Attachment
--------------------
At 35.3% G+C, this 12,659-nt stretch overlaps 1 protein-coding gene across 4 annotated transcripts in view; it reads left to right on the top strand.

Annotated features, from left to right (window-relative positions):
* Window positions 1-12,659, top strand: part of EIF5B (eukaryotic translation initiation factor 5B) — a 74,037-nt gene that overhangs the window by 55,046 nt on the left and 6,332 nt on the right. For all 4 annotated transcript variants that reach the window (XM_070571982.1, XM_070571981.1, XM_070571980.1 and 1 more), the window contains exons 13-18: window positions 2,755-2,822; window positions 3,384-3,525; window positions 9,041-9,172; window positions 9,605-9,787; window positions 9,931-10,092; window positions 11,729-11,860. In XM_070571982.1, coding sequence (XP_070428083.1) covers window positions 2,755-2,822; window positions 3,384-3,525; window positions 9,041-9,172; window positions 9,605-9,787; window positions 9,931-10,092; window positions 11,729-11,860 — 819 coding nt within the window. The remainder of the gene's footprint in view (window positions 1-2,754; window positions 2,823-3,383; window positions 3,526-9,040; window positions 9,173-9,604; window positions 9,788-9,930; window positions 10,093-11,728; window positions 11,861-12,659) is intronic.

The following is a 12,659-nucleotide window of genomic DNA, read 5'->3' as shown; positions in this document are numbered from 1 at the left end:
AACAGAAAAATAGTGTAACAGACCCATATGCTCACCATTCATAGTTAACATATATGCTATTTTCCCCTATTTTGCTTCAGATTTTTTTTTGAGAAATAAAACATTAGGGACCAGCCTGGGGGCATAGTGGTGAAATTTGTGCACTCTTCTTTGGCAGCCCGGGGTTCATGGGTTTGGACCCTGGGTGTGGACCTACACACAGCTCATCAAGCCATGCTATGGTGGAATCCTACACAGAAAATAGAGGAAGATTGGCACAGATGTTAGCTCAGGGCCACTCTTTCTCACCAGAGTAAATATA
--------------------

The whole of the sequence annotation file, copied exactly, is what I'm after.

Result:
At 35.3% G+C, this 12,659-nt stretch overlaps 1 protein-coding gene across 4 annotated transcripts in view; it reads left to right on the top strand.

Annotated features, from left to right (window-relative positions):
* Window positions 1-12,659, top strand: part of EIF5B (eukaryotic translation initiation factor 5B) — a 74,037-nt gene that overhangs the window by 55,046 nt on the left and 6,332 nt on the right. For all 4 annotated transcript variants that reach the window (XM_070571982.1, XM_070571981.1, XM_070571980.1 and 1 more), the window contains exons 13-18: window positions 2,755-2,822; window positions 3,384-3,525; window positions 9,041-9,172; window positions 9,605-9,787; window positions 9,931-10,092; window positions 11,729-11,860. In XM_070571982.1, coding sequence (XP_070428083.1) covers window positions 2,755-2,822; window positions 3,384-3,525; window positions 9,041-9,172; window positions 9,605-9,787; window positions 9,931-10,092; window positions 11,729-11,860 — 819 coding nt within the window. The remainder of the gene's footprint in view (window positions 1-2,754; window positions 2,823-3,383; window positions 3,526-9,040; window positions 9,173-9,604; window positions 9,788-9,930; window positions 10,093-11,728; window positions 11,861-12,659) is intronic.

The following is a 12,659-nucleotide window of genomic DNA, read 5'->3' as shown; positions in this document are numbered from 1 at the left end:
AACAGAAAAATAGTGTAACAGACCCATATGCTCACCATTCATAGTTAACATATATGCTATTTTCCCCTATTTTGCTTCAGATTTTTTTTTGAGAAATAAAACATTAGGGACCAGCCTGGGGGCATAGTGGTGAAATTTGTGCACTCTTCTTTGGCAGCCCGGGGTTCATGGGTTTGGACCCTGGGTGTGGACCTACACACAGCTCATCAAGCCATGCTATGGTGGAATCCTACACAGAAAATAGAGGAAGATTGGCACAGATGTTAGCTCAGGGCCACTCTTTCTCACCAGAGTAAATATA